The fourth industrial revolution, Industry 4.0 was triggered by the hi-tech innovations which brought the cyber physical systems together i.e. smart machines capable of exchanging real time information over the industrial internet of things (IIOT) for decision making process. Industry 4.0 is the ambit of various modern technologies like Cloud Computing, IoT, Artificial Intelligence, Big Data science, 3D printing, 5G, Drones, Communications etc., all leveraged for the ability to enhance the productivity in the manufacturing processes.
Industry 4.0 Technology
Today, machine-machine real time communication is possible over and above the previous human-machine interactions. The visualization and simulation techniques have seen a leap with increase of processing power of the chips. Various complex, customizable and modular products can be designed and directly communicated to the machines to follow. Thus, the embedded systems, factories and workers connect over the IoT to work together in a cyber- physical environment. As part of Industry 4.0, the robots when backed with AI and IoT are more flexible, and can make decisions in a factory environment. We have Cobots i.e. Collaborative Robots participating intrinsically with human activities, and their role is now more than being stand-alone machines doing repetitive tasks.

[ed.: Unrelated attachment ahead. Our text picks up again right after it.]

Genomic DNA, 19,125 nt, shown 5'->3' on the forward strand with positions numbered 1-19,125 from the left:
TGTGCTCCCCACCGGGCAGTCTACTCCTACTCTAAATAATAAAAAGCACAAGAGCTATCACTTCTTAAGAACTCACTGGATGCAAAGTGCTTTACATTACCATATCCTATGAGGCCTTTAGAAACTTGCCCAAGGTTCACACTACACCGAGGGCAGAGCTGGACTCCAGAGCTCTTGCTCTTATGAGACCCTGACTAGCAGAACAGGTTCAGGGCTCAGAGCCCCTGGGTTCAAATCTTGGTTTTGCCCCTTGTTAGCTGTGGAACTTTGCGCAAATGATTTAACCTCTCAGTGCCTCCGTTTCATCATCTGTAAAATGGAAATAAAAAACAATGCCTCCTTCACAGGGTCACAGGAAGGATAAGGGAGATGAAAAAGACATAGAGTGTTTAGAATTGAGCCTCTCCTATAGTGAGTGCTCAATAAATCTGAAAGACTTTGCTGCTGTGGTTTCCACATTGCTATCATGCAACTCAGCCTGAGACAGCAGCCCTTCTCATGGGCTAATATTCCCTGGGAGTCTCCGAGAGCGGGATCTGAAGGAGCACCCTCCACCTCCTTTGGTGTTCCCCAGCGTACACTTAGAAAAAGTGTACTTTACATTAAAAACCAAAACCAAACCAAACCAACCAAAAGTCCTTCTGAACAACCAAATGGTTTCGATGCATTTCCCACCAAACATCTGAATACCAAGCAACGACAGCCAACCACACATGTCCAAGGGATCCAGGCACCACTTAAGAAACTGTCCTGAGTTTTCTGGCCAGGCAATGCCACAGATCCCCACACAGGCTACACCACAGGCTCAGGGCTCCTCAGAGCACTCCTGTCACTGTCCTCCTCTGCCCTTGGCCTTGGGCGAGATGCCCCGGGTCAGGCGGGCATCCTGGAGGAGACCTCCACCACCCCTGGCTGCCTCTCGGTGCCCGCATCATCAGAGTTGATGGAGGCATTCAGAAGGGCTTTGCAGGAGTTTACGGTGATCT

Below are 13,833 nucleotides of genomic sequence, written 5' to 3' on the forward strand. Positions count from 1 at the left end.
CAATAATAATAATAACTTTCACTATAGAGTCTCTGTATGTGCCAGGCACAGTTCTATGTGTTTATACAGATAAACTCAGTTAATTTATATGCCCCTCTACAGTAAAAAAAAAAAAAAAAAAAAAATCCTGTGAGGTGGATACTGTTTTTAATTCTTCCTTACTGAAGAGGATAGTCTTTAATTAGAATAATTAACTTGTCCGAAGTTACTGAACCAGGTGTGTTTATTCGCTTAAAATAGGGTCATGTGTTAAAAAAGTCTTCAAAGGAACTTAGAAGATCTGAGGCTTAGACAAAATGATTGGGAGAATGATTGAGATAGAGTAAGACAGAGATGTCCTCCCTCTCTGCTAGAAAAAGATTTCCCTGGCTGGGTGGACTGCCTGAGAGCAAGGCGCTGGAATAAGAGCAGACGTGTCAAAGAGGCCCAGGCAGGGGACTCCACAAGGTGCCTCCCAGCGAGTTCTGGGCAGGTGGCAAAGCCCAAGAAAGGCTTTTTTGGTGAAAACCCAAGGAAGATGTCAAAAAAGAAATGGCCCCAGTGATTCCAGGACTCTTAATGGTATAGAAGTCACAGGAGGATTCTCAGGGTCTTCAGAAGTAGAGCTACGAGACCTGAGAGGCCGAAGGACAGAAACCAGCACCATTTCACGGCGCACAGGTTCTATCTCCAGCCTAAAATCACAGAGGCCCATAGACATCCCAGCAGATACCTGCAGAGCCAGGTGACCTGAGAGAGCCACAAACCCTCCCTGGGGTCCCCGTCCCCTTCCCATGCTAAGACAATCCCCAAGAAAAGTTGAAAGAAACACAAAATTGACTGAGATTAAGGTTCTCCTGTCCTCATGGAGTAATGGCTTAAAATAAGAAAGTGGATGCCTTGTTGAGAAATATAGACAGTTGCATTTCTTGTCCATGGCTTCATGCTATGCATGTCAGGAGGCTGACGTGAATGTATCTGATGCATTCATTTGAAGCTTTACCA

AR (Augmented Reality) technology is a step ahead of the popular Virtual Reality (VR) technique. It is a combination of both, the real world and the digital world brought together to enhance its virtual world applicability. With tools like Google Glass, the information is overlaid on the user’s field of view to allow him to gain more insight about an object they are looking at (like technical parameters, tolerance limits etc.).